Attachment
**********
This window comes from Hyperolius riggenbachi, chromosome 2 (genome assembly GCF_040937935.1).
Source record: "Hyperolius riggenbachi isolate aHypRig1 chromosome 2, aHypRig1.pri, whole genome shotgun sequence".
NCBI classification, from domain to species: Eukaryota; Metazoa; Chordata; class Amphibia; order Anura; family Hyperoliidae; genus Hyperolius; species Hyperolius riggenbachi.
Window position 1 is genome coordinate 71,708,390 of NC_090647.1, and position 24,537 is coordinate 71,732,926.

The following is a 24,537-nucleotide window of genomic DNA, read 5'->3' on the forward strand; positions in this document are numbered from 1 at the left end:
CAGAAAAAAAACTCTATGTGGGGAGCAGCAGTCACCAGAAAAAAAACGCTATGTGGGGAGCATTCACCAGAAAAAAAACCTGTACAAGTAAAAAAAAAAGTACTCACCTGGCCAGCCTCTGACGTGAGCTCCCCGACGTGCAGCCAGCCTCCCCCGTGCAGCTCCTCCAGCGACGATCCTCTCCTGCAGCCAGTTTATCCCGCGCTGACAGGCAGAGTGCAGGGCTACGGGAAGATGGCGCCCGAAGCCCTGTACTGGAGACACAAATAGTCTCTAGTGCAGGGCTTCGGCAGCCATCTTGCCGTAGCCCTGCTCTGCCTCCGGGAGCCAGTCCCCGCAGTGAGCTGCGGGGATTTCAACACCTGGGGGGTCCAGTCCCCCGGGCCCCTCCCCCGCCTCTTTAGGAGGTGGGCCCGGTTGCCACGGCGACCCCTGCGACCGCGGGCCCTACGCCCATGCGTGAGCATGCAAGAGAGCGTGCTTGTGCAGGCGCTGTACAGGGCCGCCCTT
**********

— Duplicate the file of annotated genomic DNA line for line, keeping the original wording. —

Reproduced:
This window comes from Hyperolius riggenbachi, chromosome 2 (genome assembly GCF_040937935.1).
Source record: "Hyperolius riggenbachi isolate aHypRig1 chromosome 2, aHypRig1.pri, whole genome shotgun sequence".
NCBI classification, from domain to species: Eukaryota; Metazoa; Chordata; class Amphibia; order Anura; family Hyperoliidae; genus Hyperolius; species Hyperolius riggenbachi.
Window position 1 is genome coordinate 71,708,390 of NC_090647.1, and position 24,537 is coordinate 71,732,926.

The following is a 24,537-nucleotide window of genomic DNA, read 5'->3' on the forward strand; positions in this document are numbered from 1 at the left end:
CAGAAAAAAAACTCTATGTGGGGAGCAGCAGTCACCAGAAAAAAAACGCTATGTGGGGAGCATTCACCAGAAAAAAAACCTGTACAAGTAAAAAAAAAAGTACTCACCTGGCCAGCCTCTGACGTGAGCTCCCCGACGTGCAGCCAGCCTCCCCCGTGCAGCTCCTCCAGCGACGATCCTCTCCTGCAGCCAGTTTATCCCGCGCTGACAGGCAGAGTGCAGGGCTACGGGAAGATGGCGCCCGAAGCCCTGTACTGGAGACACAAATAGTCTCTAGTGCAGGGCTTCGGCAGCCATCTTGCCGTAGCCCTGCTCTGCCTCCGGGAGCCAGTCCCCGCAGTGAGCTGCGGGGATTTCAACACCTGGGGGGTCCAGTCCCCCGGGCCCCTCCCCCGCCTCTTTAGGAGGTGGGCCCGGTTGCCACGGCGACCCCTGCGACCGCGGGCCCTACGCCCATGCGTGAGCATGCAAGAGAGCGTGCTTGTGCAGGCGCTGTACAGGGCCGCCCTT